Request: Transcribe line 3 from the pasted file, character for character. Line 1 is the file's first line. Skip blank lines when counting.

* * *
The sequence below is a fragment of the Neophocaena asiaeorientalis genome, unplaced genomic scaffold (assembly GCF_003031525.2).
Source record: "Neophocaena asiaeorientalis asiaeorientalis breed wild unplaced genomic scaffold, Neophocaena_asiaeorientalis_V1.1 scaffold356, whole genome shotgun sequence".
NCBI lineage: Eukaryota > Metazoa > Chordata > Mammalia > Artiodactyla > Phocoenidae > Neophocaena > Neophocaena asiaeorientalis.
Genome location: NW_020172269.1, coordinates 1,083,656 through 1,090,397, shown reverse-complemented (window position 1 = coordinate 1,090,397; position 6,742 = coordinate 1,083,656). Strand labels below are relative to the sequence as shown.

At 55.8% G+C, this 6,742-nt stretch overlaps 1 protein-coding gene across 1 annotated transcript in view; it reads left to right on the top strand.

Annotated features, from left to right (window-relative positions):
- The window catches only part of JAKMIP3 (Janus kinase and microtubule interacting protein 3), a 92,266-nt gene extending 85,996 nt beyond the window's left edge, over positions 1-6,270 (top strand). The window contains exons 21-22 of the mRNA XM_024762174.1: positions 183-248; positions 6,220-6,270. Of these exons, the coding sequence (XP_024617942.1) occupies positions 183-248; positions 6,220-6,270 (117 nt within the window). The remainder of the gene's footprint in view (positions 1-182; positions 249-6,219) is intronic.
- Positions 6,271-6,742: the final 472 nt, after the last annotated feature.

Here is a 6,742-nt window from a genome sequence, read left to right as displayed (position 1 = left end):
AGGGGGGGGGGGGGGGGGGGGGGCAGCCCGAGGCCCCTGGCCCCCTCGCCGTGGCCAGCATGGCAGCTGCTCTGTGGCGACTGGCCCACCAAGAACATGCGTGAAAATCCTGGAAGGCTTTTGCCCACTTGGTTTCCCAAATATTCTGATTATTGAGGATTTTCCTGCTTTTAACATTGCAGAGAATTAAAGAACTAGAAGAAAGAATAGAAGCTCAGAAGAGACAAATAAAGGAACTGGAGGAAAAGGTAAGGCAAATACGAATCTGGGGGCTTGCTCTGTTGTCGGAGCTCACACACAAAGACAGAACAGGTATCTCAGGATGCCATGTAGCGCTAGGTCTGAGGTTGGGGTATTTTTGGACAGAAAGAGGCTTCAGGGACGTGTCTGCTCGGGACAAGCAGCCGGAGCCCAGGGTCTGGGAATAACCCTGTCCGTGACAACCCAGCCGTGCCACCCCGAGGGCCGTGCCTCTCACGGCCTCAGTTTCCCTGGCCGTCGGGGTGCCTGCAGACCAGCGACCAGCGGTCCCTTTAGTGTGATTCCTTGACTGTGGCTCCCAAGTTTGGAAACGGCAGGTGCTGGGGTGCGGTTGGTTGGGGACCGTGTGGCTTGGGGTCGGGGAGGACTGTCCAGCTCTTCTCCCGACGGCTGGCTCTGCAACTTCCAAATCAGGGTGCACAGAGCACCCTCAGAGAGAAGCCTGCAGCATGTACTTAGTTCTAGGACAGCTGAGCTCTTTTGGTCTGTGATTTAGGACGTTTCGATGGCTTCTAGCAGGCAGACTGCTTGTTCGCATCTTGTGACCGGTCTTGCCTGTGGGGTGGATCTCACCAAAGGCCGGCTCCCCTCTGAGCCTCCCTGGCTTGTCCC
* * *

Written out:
NCBI lineage: Eukaryota > Metazoa > Chordata > Mammalia > Artiodactyla > Phocoenidae > Neophocaena > Neophocaena asiaeorientalis.